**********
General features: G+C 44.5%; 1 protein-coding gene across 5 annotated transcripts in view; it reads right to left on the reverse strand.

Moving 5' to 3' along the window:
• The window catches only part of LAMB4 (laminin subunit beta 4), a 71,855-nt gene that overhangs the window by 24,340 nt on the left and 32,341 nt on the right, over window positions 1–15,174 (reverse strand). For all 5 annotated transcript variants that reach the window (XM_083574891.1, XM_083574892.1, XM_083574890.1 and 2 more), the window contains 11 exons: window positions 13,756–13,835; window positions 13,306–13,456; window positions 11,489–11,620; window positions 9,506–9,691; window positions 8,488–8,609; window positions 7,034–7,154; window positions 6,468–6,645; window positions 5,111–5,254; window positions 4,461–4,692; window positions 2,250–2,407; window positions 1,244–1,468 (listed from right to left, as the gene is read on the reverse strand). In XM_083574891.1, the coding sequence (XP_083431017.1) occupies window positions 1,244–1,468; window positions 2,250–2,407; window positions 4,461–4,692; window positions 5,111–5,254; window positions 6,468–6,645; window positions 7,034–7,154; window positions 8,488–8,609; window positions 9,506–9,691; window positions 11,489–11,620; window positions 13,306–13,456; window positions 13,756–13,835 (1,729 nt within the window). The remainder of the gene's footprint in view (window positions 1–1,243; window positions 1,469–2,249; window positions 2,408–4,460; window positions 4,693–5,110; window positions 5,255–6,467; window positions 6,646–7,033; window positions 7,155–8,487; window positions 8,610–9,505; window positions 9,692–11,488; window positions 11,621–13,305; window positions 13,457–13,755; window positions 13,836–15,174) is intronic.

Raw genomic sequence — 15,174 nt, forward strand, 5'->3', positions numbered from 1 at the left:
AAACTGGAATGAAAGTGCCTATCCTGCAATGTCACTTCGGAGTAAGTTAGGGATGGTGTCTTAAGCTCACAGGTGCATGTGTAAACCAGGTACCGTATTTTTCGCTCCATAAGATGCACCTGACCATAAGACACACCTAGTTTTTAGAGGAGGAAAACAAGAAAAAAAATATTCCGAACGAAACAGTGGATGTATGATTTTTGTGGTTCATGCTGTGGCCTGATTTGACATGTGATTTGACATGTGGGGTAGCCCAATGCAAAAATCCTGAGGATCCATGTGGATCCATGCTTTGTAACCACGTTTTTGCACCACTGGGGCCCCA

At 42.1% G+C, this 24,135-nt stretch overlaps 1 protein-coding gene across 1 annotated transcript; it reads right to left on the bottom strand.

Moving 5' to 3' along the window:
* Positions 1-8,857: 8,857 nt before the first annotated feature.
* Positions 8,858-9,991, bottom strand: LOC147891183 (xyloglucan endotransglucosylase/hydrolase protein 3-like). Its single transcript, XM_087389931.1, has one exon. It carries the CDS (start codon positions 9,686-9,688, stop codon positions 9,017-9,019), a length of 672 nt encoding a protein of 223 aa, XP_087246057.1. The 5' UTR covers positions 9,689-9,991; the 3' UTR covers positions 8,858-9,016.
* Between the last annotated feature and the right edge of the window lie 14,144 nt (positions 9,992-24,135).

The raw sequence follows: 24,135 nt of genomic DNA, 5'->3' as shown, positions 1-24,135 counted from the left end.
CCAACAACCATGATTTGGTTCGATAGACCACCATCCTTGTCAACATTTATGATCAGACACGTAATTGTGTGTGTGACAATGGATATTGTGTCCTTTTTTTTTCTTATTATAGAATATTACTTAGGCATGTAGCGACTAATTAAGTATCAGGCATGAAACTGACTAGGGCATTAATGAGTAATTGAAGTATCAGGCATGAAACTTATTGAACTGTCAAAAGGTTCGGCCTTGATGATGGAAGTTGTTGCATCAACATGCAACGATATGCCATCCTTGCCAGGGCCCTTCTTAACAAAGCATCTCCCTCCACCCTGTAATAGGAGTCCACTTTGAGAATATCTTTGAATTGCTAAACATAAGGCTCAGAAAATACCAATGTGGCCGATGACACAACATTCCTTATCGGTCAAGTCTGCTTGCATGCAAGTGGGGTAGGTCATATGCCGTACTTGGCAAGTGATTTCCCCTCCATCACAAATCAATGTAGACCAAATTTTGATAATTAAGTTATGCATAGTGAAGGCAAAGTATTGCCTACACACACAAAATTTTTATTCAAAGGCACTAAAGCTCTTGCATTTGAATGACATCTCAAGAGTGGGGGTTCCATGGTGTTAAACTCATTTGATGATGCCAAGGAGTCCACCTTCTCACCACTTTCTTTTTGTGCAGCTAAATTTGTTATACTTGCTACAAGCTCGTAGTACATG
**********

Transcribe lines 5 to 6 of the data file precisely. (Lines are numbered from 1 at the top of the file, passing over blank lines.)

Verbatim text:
AAACTGGAATGAAAGTGCCTATCCTGCAATGTCACTTCGGAGTAAGTTAGGGATGGTGTCTTAAGCTCACAGGTGCATGTGTAAACCAGGTACCGTATTTTTCGCTCCATAAGATGCACCTGACCATAAGACACACCTAGTTTTTAGAGGAGGAAAACAAGAAAAAAAATATTCCGAACGAAACAGTGGATGTATGATTTTTGTGGTTCATGCTGTGGCCTGATTTGACATGTGATTTGACATGTGGGGTAGCCCAATGCAAAAATCCTGAGGATCCATGTGGATCCATGCTTTGTAACCACGTTTTTGCACCACTGGGGCCCCA

At 42.1% G+C, this 24,135-nt stretch overlaps 1 protein-coding gene across 1 annotated transcript; it reads right to left on the bottom strand.